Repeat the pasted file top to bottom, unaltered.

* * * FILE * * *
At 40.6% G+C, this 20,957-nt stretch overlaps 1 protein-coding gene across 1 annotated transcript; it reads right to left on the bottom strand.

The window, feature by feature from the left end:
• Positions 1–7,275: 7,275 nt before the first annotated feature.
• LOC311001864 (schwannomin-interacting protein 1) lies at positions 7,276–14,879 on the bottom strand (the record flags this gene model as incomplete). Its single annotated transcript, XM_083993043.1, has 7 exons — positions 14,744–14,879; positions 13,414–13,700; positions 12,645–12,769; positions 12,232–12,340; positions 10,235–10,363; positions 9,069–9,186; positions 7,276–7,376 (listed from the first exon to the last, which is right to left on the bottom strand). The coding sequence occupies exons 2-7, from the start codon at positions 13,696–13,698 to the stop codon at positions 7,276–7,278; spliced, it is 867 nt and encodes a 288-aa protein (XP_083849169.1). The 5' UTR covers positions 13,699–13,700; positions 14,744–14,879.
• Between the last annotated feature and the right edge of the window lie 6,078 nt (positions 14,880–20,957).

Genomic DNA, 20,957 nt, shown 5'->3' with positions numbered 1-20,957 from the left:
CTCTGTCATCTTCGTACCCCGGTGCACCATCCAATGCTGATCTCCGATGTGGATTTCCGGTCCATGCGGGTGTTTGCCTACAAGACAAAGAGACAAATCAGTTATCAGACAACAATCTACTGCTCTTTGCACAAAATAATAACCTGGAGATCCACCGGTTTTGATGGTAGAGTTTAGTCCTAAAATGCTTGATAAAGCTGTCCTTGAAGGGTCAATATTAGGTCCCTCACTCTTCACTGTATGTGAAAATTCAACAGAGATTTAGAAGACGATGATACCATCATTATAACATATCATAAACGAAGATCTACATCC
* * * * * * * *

At 40.6% G+C, this 20,957-nt stretch overlaps 1 protein-coding gene across 1 annotated transcript; it reads right to left on the bottom strand.

The window, feature by feature from the left end:
• Positions 1–7,275: 7,275 nt before the first annotated feature.
• LOC311001864 (schwannomin-interacting protein 1) lies at positions 7,276–14,879 on the bottom strand (the record flags this gene model as incomplete). Its single annotated transcript, XM_083993043.1, has 7 exons — positions 14,744–14,879; positions 13,414–13,700; positions 12,645–12,769; positions 12,232–12,340; positions 10,235–10,363; positions 9,069–9,186; positions 7,276–7,376 (listed from the first exon to the last, which is right to left on the bottom strand). The coding sequence occupies exons 2-7, from the start codon at positions 13,696–13,698 to the stop codon at positions 7,276–7,278; spliced, it is 867 nt and encodes a 288-aa protein (XP_083849169.1). The 5' UTR covers positions 13,699–13,700; positions 14,744–14,879.
• Between the last annotated feature and the right edge of the window lie 6,078 nt (positions 14,880–20,957).

Genomic DNA, 20,957 nt, shown 5'->3' with positions numbered 1-20,957 from the left:
CTCTGTCATCTTCGTACCCCGGTGCACCATCCAATGCTGATCTCCGATGTGGATTTCCGGTCCATGCGGGTGTTTGCCTACAAGACAAAGAGACAAATCAGTTATCAGACAACAATCTACTGCTCTTTGCACAAAATAATAACCTGGAGATCCACCGGTTTTGATGGTAGAGTTTAGTCCTAAAATGCTTGATAAAGCTGTCCTTGAAGGGTCAATATTAGGTCCCTCACTCTTCACTGTATGTGAAAATTCAACAGAGATTTAGAAGACGATGATACCATCATTATAACATATCATAAACGAAGATCTACATCC